FlyExclusive revenue dips 1% to $320 million as net loss grows

Newly public FlyExclusive was able to maintain a small EBITDA profit as net loss increased to $54.7 million driven by IPO costs.

By Doug Gollan, May 1, 2024

Revenue at FlyExclusive dropped 1% from $320 million in 2022 to $315.4 million in 2023, missing its revised forecast of $323.1 million.

The Kinston, North Carolina-based aviation company also narrowly maintained its streak of EBITDA profitability, which it achieved every year since its second year of operations.

During its pre-IPO Investor Day presentation last June, the fifth-largest private jet operator had expected $367.3 million in revenues.

Revenues by segment

In the end, its Jet Club jet card and charter revenue increased 22% from $194.9 million to $237.8 million.

Membership revenue increased from $3.9 million to $5.4 million. FlyExclusive charges Jet Club members $1,000 per month as a membership fee.

According to Chairman and CEO Jim Segrave, its jet card program now accounts for about a quarter of all revenue.

At the same time, fractional aircraft sales jumped 196% from $508,000 to $6 million year-over-year.

He said 40 of the 48 fractional shares it sold in 2023 were closed in December.

MRO revenues increased from $1.6 million to $4.6 million.

The gains were offset by a 46% drop in revenues from its Guaranteed Revenue Program, which dropped from $123.1 million to $66.9 million, all of which came in the first half of 2023.

FlyExclusive is currently engaged in litigation with Wheels Up over the June 30, 2023, termination of the GRP between the two flight providers.

FlyExclusive does not expect any GRP-generated revenue in 2024.


Segrave said the company is continuing a transition from “primarily ad hoc non-contractual wholesale business prior to 2020 to a focus on serving retail customers.”

He also said the company outperformed the market.

“From our vantage point, demand remains strong,” Segrave said.

“As we look at Aviation Research Group data for the overall industry, 2023 was down approximately 13% for light jets and 8% for mid-size jets compared to 2022. FlyExclusive was off only about 4.5% overall.  We were able to capture market share through a combination of member growth and fleet expansion, a trend which we see continuing in 2024,” he added.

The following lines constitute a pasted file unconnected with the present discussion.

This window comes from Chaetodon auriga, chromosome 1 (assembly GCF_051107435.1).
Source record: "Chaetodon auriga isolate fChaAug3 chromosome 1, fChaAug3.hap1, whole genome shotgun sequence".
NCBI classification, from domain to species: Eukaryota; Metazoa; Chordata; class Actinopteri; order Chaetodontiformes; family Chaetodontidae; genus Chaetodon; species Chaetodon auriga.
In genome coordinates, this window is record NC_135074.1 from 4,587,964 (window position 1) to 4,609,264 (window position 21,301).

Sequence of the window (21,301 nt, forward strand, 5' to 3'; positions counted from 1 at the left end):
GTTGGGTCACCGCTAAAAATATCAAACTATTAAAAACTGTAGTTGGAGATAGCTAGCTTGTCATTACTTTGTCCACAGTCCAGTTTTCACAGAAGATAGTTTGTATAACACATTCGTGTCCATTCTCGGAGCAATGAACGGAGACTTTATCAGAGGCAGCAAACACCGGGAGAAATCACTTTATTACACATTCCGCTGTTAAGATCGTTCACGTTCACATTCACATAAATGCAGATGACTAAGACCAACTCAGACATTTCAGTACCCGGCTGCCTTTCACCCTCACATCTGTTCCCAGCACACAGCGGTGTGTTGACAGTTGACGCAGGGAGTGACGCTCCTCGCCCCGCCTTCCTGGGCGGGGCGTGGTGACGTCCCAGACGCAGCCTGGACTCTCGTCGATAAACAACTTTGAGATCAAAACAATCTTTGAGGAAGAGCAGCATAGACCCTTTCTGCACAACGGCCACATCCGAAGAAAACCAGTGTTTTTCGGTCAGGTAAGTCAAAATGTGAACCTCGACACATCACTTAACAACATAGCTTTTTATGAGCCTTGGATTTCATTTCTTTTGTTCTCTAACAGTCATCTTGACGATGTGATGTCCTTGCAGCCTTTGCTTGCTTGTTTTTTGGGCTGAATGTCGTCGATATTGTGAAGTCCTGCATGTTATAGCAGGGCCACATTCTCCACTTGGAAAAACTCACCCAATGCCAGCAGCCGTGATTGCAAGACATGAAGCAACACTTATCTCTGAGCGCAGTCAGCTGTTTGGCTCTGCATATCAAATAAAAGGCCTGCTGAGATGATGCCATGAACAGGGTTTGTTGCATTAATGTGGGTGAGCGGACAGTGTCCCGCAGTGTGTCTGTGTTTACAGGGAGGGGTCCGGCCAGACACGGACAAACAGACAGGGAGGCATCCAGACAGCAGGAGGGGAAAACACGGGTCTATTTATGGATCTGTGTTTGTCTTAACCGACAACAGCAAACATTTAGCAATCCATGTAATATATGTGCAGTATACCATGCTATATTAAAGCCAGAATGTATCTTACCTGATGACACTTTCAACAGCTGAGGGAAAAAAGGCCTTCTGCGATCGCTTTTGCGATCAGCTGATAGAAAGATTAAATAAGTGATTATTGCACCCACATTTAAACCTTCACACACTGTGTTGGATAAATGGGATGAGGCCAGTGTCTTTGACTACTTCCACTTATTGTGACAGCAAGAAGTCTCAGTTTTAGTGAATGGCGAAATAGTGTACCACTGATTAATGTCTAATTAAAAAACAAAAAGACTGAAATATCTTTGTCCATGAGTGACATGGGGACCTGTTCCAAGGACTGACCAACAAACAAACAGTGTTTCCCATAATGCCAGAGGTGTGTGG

FlyExclusive expenses

At the same time, Total Costs and Expenses for 2023 increased from $332.3 million in 2022 to $366.6 million.

Big increases were in Professional Fees & Marketing, up $14.2 million; Salaries, up $9.8 million; Aircraft Leases, up $5.9 million; Maintenance, up $4.7 million; and Personnel-Related Expenses, up $4.0 million. FlyExclusive also saw a jump of $1.2 million in software costs.

The result was Net Loss increased from a $4.1 million loss in 2022 to $54.7 million last year.

EBITDA profit dropped from $27.6 million to $314,000. FlyExclusive had forecast an EBITDA profit of $25.2 million.

Segrave said around $45 million in expenses were related to its December IPO via the SPAC merger.

Looking ahead at expenses, Segrave said the private airline would benefit from having fewer aircraft down for refurbishment.

Last year, at any given time, as many as four jets were out of service being refurbished. That now averages two airplanes.

Its modernization programs will also see 37 of its least efficient jets exit the fleet, including a dozen with deals in place.

FlyExclusive plans to add up to 20 Bombardier Challenger 350s from the preowned market.

Jet Cards and Cash

Deferred Revenue, mainly jet card sales, increased from $58.0 million to $83.9 million year-over-year.

Cash and cash equivalents dropped from $23.2 million at the end of 2022 to $11.6 million at the end of 2023.

During the earnings call, Segrave said the company has equity in aircraft shares available for sale in its fractional program of over $70 million.

Additionally, the company has approximately $20 million of cash on deposit for more fractional aircraft.

“The Company believes its cash and cash equivalents on hand, operating cash flows, and proceeds from possible financings, if any, will be sufficient to fund operations, including capital expenditure requirements, for at least 12 months from the issuance date of these financial statements,” according to its annual report.

It continued, “[T]he Company might need additional capital to fund growth plans or as circumstances change, which it could obtain through equity issuances, refinancing existing debt or new borrowings.”

According to the filing, FlyExclusive plans to refinance contractual principal payments that comprise the short-term debt liability as they become due.

At the end of 2023, FlyExclusive had 102 aircraft on its charter certificate, up from 91 at the end of 2022.

Despite market headwinds, the number of active retail members, including Jet Club, fractional, and partners (who lease their jets to FlyExclusive), increased 31% from 670 to 876.

Room to grow

Total flight hours per aircraft were down from 646.0 to 579.3.

Without the GRP flights from Wheels Up, hours per aircraft would have increased from 421.4 hours to 497.4 hours year-over-year.

Fractional and Jet Club will eventually have around 70% of the revenues, Segrave said.

He added, “We have plenty of room to add customers.”

The average number of members per aircraft increased from 7.5 to 9.1.

Segrave said other fleet operator programs typically have 20 to 30 customers per aircraft.

He said over 99% of program clients are served on-fleet.

The founder called his company’s performance “strong in a sideways market,”

According to research by Private Jet Card Comparisons, FlyExclusive has the second-largest pipeline of prospects who didn’t buy from it during their last purchasing cycle but are considering it for the future.

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